Work your soil to a depth of four to six inches and remove rocks, branches and other debris. In the case of Fall radishes, work the soil to a depth of six to twelve inches, depending on the size of the variety you chose.
How to Plant Radishes
The first key to growing great radishes is to understand the plant's space requirement. This need comes just after the appropriate amount of sunlight and moisture in the success of your harvest. Spacing your radish plants properly will ensure plump, flavorful and satisfying roots at harvest time.
When planning your planting, two methods are commonly used, the first one is row planting, where seeds are laid in the traditional linear fashion and the second one is a center on center spacing like the one used for the square foot gardening method.
The linear method is planting is the simplest, but does not optimize space as much as the center on center method. If you have plenty of space, then linear sowing is best indicated. Planting a large amount of seeds using the tedious center on center method for a hundred square feet bed is enough to tire even the most passionate gardener!
When planting using the linear method, space your rows about eight to twelve inches apart. Use your finger, a stick or a trowel to create a furrow in the soil about 0.25" deep. Sow the seeds thinly and evenly along your row. When the plants have two "true leaves" (the second leaves to grow after the seedling stage), thin them to two to three inches apart.
If space comes at a premium in your garden, then center on center sowing will optimize your available footage and give you a higher yield. Sow two to three seeds in a 0.25" depression leaving a space of two to three inches between the indentations, then cover the seeds with 0.25" of soil.
When the plants have two "true leaves" (the second leaves to grow after the seedling stage), thin them to two to three inches apart. This should give you a yield of about 16 plants per square foot.
Radishes sprout incredibly fast. Three to six days later, the tiny, heart shaped first leaves will emerge. They grow so rapidly, you can almost see it with your bare eyes!
When to Plant Radishes
The common wisdom in planting radishes is "as soon as the soil can be worked". This means four to six weeks before your last frost date.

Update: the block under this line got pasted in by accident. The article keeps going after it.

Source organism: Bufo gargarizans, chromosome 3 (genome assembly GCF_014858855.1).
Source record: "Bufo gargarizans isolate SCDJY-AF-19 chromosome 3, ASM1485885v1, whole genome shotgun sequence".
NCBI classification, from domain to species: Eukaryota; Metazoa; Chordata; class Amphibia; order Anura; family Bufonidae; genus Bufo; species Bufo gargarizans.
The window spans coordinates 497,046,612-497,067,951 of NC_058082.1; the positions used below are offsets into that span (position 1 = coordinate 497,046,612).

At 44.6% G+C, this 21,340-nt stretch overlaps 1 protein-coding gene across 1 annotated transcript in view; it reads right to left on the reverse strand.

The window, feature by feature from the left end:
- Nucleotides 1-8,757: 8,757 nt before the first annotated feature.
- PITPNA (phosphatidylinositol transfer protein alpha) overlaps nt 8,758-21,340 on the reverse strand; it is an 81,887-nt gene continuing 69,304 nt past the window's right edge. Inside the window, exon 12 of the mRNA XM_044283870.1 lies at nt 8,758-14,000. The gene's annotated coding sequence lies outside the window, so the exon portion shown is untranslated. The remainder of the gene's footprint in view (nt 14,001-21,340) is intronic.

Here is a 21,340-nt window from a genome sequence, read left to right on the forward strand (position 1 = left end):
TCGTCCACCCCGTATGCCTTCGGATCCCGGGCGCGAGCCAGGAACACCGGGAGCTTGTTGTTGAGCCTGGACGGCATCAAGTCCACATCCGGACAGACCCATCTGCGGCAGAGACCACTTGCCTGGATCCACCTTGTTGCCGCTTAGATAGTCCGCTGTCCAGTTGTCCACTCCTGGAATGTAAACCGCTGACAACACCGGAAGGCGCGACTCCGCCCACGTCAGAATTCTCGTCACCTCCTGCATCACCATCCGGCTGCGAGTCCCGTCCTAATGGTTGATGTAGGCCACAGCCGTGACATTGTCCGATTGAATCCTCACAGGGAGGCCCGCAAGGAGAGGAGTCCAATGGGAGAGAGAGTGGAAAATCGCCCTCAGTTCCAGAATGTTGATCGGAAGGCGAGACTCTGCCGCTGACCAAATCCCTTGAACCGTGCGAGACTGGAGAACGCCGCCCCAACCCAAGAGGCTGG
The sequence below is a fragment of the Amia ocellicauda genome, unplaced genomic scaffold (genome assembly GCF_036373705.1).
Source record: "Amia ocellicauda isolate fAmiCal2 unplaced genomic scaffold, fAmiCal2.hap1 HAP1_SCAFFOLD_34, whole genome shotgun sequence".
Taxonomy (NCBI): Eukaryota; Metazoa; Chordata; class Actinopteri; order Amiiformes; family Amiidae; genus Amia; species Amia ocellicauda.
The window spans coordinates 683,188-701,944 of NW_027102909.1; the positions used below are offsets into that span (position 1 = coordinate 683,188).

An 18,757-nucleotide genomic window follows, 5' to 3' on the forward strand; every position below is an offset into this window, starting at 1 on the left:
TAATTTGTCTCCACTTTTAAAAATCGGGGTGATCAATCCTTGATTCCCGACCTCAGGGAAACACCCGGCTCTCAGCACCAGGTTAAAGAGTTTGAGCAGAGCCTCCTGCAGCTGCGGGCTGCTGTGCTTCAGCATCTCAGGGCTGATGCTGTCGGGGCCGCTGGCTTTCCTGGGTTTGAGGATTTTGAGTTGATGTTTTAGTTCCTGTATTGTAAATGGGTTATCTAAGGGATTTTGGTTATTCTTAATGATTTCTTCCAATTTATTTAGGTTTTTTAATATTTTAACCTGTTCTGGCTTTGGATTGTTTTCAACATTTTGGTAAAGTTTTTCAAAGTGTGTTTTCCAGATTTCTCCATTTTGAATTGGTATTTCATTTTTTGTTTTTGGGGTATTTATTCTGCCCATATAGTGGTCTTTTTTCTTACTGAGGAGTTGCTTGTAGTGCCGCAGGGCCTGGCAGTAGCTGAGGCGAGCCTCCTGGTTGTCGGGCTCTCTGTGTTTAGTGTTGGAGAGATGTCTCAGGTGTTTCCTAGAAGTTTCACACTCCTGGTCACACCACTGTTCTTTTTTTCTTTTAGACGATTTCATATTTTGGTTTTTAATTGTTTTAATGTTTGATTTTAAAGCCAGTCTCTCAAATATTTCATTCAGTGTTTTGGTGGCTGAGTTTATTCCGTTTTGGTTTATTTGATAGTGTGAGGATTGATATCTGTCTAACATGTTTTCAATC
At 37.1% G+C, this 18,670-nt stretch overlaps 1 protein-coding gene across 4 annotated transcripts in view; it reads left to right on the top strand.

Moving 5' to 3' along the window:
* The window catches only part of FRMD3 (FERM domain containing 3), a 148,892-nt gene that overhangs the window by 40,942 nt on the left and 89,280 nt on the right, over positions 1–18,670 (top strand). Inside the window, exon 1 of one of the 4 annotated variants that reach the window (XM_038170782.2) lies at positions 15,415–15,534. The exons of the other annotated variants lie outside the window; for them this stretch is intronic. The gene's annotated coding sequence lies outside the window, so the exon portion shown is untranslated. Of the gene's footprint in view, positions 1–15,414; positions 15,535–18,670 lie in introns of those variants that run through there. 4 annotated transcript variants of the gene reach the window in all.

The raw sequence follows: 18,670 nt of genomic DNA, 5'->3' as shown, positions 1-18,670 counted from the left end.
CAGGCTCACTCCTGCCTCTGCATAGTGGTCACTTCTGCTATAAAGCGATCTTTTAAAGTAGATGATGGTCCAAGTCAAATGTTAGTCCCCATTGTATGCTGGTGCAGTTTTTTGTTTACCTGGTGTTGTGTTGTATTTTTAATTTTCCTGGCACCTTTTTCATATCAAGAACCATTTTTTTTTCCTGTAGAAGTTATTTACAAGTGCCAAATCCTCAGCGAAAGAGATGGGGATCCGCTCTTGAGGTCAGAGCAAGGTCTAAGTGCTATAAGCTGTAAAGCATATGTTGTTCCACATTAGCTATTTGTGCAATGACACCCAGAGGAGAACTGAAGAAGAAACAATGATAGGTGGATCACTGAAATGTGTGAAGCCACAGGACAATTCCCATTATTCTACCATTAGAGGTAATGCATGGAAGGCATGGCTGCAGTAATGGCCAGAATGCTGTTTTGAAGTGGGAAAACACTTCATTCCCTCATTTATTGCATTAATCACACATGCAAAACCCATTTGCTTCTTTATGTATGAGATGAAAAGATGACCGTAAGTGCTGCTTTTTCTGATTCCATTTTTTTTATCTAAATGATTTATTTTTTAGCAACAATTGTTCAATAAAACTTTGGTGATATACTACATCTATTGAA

In the case of my Zone 6b garden, my last average frost date is April 9th. It means I can plant my first succession of spring radishes on February 23rd. Those are only average dates, but they have worked well for me in the past.
Succession Sowing Radishes
When I sow my first batch of radishes, I limit myself to two rows in a standard 4 inch wide bed.
I sow a fresh succession of spring radish every week to ensure a steady supply. With my warm, wet New England springs, I can sow Spring radishes for about a month and harvest the last of them at the end of June. By then, many will become pungent and bolt prematurely, so it is pointless to sow more.
If you live in a colder climate, you may be able to sow radishes all summer. Alternatively, if you live in a warmer, drier climate, your sowing window for Spring radishes will be reduced.
Spring radishes can also be sown in the Fall. They do well in the colder, wetter days of the end of September, October and even November. A few frosts won't bother them, but the shortening days will stop their growth at some point.
Succession Sowing Radishes
Radishes only need average fertility, so no need to amend your soil with expensive fertilizer for this frugal vegetable.
All you need is to add some organic matter in the form of well rotted compost, worm casting or even shredded Fall leaves to feed your plants through their short life cycle.
Get Ready, Sow!
Ready to grow your best radish harvest yet? We have the very best heirloom radish seeds available for you! Grab a seed pack of French Breakfast Radish or White Icicle Radish and get your growing season underway!